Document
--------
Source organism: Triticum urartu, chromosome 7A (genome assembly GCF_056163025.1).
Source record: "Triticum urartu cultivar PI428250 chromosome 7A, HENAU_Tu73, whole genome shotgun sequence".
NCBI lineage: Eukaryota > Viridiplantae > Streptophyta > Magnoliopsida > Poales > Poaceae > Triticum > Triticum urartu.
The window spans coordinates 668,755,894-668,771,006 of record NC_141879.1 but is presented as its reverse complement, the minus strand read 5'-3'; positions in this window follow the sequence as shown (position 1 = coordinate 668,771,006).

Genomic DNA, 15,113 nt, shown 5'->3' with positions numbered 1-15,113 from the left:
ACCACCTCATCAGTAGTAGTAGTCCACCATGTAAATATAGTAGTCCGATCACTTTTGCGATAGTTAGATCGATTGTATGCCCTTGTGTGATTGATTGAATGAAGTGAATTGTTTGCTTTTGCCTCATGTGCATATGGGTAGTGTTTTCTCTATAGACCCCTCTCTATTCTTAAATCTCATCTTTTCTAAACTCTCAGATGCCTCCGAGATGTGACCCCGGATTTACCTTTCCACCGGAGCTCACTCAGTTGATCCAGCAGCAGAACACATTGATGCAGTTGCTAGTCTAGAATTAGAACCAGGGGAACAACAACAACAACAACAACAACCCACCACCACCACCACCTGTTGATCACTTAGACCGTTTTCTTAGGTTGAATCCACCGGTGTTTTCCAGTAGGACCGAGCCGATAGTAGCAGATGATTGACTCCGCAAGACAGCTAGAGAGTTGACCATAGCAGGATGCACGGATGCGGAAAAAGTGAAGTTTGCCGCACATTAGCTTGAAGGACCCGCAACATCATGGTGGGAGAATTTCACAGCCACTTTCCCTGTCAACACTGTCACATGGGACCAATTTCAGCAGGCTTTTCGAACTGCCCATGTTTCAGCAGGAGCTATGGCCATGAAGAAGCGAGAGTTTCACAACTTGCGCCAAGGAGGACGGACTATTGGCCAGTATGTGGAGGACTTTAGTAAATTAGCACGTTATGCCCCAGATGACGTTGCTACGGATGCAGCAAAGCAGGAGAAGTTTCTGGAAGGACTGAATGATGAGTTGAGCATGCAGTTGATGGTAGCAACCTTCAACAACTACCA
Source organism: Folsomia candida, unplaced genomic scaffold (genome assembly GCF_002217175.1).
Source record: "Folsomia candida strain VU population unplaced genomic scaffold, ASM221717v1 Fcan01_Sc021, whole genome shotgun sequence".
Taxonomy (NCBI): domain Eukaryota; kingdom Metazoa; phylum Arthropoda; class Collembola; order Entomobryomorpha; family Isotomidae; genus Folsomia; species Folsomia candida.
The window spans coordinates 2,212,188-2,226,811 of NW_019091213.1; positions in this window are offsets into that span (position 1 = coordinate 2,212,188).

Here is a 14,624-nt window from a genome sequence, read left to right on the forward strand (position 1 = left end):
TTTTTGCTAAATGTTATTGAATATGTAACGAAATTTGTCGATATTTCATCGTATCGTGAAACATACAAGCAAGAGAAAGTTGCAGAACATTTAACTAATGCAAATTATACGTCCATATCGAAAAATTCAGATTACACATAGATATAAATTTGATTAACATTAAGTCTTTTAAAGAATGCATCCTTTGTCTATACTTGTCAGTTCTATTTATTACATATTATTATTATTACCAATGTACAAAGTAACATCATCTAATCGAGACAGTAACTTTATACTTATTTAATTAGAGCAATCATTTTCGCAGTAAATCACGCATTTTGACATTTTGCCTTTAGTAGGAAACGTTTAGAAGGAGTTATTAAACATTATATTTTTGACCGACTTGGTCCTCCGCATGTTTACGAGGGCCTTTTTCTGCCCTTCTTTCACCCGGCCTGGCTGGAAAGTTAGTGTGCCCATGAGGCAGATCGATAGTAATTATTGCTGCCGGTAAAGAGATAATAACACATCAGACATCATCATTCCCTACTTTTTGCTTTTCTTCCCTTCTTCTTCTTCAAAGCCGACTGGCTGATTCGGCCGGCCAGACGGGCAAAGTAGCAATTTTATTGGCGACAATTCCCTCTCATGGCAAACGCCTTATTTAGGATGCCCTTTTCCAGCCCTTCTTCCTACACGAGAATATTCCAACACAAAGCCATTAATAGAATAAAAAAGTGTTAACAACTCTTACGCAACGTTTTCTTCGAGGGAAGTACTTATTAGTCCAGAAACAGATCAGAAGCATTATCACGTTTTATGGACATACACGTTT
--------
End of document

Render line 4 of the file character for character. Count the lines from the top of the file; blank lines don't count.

The window spans coordinates 668,755,894-668,771,006 of record NC_141879.1 but is presented as its reverse complement, the minus strand read 5'-3'; positions in this window follow the sequence as shown (position 1 = coordinate 668,771,006).